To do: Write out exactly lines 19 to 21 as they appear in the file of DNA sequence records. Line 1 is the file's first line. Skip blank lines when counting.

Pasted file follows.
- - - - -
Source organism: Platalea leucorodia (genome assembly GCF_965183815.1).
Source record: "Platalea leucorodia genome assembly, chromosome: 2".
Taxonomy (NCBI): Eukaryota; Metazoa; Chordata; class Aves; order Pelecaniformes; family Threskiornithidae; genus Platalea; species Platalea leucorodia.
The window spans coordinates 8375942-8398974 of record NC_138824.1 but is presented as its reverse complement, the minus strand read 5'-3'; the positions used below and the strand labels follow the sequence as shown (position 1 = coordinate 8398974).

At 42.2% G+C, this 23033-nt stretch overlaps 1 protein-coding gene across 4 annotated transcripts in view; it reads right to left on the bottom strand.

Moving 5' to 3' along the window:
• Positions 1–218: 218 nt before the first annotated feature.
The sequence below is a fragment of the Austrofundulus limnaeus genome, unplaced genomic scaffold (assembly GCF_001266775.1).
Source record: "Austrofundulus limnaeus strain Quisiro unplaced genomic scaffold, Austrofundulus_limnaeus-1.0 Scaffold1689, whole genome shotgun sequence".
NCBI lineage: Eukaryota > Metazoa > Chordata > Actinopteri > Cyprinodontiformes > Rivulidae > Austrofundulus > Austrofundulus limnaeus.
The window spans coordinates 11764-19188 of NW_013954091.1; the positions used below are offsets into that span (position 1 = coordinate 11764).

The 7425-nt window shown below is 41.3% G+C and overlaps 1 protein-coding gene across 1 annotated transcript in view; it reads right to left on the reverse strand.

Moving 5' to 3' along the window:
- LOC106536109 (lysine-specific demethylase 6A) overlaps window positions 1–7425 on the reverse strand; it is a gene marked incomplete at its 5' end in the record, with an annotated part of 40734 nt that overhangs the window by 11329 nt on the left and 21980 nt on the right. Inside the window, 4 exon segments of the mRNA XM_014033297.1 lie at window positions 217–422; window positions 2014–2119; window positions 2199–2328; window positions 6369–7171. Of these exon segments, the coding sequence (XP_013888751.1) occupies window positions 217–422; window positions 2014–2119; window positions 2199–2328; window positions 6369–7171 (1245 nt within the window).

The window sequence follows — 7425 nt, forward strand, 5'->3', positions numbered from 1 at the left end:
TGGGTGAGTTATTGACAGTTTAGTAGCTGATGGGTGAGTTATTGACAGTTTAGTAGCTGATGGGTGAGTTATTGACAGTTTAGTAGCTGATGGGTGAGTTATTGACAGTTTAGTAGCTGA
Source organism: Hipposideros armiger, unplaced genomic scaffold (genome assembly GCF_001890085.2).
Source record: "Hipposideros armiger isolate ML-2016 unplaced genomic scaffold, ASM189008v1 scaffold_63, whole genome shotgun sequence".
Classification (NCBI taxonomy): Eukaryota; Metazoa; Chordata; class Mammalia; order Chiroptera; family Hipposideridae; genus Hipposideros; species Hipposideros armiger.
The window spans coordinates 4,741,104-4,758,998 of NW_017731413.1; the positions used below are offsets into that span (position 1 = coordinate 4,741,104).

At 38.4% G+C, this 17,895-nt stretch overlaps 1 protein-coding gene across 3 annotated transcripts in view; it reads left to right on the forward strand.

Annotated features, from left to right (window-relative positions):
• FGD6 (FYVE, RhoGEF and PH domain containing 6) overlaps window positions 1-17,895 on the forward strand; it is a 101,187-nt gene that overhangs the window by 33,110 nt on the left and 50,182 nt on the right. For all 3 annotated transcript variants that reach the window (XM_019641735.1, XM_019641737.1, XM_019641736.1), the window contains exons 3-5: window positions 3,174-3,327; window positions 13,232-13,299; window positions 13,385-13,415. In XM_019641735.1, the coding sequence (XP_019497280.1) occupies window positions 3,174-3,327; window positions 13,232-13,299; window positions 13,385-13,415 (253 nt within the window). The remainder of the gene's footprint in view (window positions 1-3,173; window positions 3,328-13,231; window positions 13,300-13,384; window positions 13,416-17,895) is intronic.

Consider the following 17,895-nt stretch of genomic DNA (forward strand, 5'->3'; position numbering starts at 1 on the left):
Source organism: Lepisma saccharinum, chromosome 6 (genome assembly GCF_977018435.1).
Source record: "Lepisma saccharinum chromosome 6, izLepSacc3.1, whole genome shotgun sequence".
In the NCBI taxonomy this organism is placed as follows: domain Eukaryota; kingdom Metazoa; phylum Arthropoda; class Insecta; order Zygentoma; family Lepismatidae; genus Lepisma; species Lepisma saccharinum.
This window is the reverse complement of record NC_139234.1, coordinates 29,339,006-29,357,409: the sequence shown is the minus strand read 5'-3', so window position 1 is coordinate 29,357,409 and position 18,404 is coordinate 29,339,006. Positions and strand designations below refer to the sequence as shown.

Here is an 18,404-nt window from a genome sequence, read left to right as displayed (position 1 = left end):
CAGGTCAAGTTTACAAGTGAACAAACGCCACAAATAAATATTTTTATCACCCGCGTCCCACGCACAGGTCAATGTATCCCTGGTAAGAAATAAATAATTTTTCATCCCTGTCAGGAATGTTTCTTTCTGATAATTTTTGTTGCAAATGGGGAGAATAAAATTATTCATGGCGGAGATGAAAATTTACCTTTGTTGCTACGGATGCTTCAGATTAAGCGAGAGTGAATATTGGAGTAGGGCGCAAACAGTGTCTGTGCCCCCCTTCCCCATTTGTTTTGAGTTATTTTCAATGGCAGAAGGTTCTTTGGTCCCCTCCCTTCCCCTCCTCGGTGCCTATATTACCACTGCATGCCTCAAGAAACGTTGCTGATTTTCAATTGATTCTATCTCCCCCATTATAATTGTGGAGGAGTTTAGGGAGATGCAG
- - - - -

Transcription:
Classification (NCBI taxonomy): Eukaryota; Metazoa; Chordata; class Mammalia; order Chiroptera; family Hipposideridae; genus Hipposideros; species Hipposideros armiger.
The window spans coordinates 4,741,104-4,758,998 of NW_017731413.1; the positions used below are offsets into that span (position 1 = coordinate 4,741,104).

At 38.4% G+C, this 17,895-nt stretch overlaps 1 protein-coding gene across 3 annotated transcripts in view; it reads left to right on the forward strand.